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Here's an update on a story we first covered in the June issue...
The city of Washington, D.C., has struck out in its effort to ban certain hazardous material shipments on railroad tracks within two miles of the U.S. Capitol building. In a case that has been closely watched by other cities, the U.S. Court of Appeals for the District of Columbia ordered a federal district court to grant a permanent injunction to CSX Transportation that stops the city from enforcing the hazmat ban it passed last February. However, despite the higher court's ruling, at least a half-dozen big cities are considering similar laws to restrict rail and truck cargoes passing through their jurisdictions.
CSX had strong support from powerful federal agencies who also opposed the hazmat ban. Their allies included the Departments of Justice, Homeland Security, Transportation and the U.S. Surface Transportation Board. They argued that the city's action was unconstitutional and violated interstate commerce laws. CSX claimed it would cost $2 million to $3 million a year to reroute trains carrying hazardous materials and would merely shift the problem from one place to another.
Washington's position is that the area around the national capitol contains unique and symbolic targets for terrorists to attack by wrecking a train loaded with explosives, flammables or poisonous chemicals. The CSX main line carries heavy freight traffic, including hazardous materials, and passes within a few blocks of the Capitol, the White House, the Supreme Court, congressional office buildings, museums and a dozen cabinet departments. There also is a mile-long tunnel under Capitol Hill that is used by commuter and Amtrak passenger trains. A fire, explosion or toxic cloud in this district could result in thousands of casualties and, in effect, turn a freight train into a weapon of mass destruction.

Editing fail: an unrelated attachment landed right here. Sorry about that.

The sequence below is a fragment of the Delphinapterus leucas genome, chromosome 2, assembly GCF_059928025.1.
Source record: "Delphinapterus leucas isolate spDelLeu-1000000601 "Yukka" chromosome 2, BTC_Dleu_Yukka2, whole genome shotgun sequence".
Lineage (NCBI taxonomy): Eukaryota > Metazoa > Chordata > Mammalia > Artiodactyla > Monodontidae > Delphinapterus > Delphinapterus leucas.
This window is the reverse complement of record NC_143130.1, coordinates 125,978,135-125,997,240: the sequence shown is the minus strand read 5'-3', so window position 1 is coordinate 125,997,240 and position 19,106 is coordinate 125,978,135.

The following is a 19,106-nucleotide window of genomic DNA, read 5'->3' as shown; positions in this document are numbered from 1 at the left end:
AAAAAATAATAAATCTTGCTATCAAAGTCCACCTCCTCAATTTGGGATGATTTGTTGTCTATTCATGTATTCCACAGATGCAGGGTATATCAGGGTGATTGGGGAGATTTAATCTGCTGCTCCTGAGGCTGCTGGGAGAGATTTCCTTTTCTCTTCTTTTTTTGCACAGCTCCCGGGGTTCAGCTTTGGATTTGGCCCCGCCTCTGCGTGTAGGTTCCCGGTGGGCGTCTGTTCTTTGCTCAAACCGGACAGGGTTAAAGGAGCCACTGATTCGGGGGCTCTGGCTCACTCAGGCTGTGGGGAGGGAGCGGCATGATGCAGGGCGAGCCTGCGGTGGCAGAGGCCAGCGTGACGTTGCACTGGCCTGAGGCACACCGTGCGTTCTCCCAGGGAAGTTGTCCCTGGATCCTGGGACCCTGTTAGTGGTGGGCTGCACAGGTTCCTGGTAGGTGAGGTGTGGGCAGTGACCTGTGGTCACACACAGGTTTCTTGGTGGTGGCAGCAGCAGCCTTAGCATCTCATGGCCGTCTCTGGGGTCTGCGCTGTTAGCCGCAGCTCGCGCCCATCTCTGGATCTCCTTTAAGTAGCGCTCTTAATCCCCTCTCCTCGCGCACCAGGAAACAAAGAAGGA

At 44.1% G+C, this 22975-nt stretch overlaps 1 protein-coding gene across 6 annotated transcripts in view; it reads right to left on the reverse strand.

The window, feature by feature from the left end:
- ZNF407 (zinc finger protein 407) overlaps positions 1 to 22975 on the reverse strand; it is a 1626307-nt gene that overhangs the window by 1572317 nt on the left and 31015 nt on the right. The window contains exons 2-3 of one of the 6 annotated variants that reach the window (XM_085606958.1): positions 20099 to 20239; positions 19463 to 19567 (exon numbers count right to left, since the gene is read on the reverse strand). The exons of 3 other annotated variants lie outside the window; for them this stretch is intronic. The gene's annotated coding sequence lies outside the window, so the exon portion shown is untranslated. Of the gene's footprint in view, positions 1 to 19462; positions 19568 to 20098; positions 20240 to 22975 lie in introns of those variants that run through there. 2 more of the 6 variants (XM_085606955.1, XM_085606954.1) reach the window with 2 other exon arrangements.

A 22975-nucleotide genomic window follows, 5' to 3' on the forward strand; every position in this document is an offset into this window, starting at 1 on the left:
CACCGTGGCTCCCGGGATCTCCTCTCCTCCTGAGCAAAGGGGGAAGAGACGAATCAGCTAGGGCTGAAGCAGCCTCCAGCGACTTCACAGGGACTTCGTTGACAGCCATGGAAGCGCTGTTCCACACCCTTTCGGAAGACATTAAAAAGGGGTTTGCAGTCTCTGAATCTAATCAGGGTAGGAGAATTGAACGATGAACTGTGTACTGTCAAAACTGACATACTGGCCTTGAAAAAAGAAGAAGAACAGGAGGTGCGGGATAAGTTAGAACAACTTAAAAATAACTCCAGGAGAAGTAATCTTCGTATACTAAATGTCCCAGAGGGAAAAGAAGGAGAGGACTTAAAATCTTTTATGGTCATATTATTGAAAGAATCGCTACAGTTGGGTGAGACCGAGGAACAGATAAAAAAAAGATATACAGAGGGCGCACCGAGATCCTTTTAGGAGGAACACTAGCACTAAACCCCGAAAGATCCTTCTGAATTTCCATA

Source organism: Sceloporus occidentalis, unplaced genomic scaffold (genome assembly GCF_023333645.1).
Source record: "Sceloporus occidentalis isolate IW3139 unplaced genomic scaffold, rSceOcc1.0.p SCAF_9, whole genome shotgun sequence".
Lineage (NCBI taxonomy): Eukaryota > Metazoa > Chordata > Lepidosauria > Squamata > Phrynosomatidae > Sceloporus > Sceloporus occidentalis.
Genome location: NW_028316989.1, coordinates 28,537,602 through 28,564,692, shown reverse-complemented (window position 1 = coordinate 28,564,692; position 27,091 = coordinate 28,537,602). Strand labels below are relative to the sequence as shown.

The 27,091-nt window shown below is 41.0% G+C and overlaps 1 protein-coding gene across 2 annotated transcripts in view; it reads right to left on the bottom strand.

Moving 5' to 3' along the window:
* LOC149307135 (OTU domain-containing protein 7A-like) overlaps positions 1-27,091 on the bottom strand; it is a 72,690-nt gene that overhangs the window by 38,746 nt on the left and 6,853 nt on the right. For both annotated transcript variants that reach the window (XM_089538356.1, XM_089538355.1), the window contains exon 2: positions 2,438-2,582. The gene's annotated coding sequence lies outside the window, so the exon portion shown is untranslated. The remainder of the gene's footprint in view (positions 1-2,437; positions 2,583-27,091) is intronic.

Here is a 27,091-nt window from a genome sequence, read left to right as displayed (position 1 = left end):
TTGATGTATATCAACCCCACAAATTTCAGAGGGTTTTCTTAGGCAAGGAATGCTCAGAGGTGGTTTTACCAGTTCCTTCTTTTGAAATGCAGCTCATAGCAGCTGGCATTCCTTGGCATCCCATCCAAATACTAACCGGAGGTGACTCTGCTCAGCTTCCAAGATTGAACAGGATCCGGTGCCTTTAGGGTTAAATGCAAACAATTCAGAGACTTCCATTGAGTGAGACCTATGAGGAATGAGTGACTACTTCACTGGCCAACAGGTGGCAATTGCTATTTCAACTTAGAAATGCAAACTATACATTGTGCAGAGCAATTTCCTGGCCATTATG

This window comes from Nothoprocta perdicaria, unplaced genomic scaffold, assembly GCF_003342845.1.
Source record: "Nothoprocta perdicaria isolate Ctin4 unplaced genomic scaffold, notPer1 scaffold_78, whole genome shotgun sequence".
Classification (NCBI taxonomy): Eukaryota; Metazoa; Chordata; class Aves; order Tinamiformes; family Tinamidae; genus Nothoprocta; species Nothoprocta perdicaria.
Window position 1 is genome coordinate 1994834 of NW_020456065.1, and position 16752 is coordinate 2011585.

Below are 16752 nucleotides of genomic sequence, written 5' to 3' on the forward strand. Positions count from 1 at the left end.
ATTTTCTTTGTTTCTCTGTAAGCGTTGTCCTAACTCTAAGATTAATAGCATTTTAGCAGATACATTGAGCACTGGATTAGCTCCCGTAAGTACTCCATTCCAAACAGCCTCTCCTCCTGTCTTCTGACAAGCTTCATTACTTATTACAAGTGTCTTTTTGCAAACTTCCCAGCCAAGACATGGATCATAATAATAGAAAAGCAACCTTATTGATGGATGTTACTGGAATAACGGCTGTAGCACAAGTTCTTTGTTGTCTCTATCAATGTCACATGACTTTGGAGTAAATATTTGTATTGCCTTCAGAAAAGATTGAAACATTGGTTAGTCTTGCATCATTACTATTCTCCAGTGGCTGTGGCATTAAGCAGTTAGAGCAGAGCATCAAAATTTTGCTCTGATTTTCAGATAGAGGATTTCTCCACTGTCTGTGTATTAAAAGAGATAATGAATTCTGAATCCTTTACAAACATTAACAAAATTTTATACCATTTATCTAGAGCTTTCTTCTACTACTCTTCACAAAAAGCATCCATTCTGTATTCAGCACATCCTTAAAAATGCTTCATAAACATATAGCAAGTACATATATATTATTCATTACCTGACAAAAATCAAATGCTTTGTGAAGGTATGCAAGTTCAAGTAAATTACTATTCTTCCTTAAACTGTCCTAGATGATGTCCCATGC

As we reported in June, the U.S. district court originally decided in favor of the city, but CSX was granted temporary relief when the Court of Appeals ruled that freight trains hauling hazardous cargoes could continue to use the tracks while the case was being decided. It was sent back to the lower court for a full hearing, where Judge Emmet Sullivan again rejected CSX's arguments and refused to issue an injunction against the city. Citing security concerns, the federal agencies refused to disclose what measures were being taken to prevent a railroad hazmat attack. Judge Sullivan then ruled that the city had the right to impose the ban as a means of dealing with the hazmat and terrorist threat. CSX immediately went back to the U.S. Court of Appeals, which reversed Judge Sullivan's decision and ordered him to issue the injunction that now prevents Washington's hazmat ban from taking effect.
As this is written, it is uncertain whether the city intends to continue the appeal process all the way to the Supreme Court. It also is not clear what action, if any, Congress might take to establish a national policy on interstate hazardous material shipments. With both the Senate and the House firmly controlled by conservative Republicans, it's unlikely they would favor more federal regulation.
However, despite the latest court decision, Trains magazine reports that major rail centers like Baltimore, Cleveland, Los Angeles, Pittsburgh, Philadelphia and St. Louis are among the cities considering railroad hazmat restrictions. After seeing the damage and loss of life that a train derailment can cause, especially when hazardous materials are involved, it's easy for cities to be spooked at the thought of terrorists using freight trains as weapons. The crucial question is whether the federal courts in those regions would rule any differently than the District of Columbia's Court of Appeals.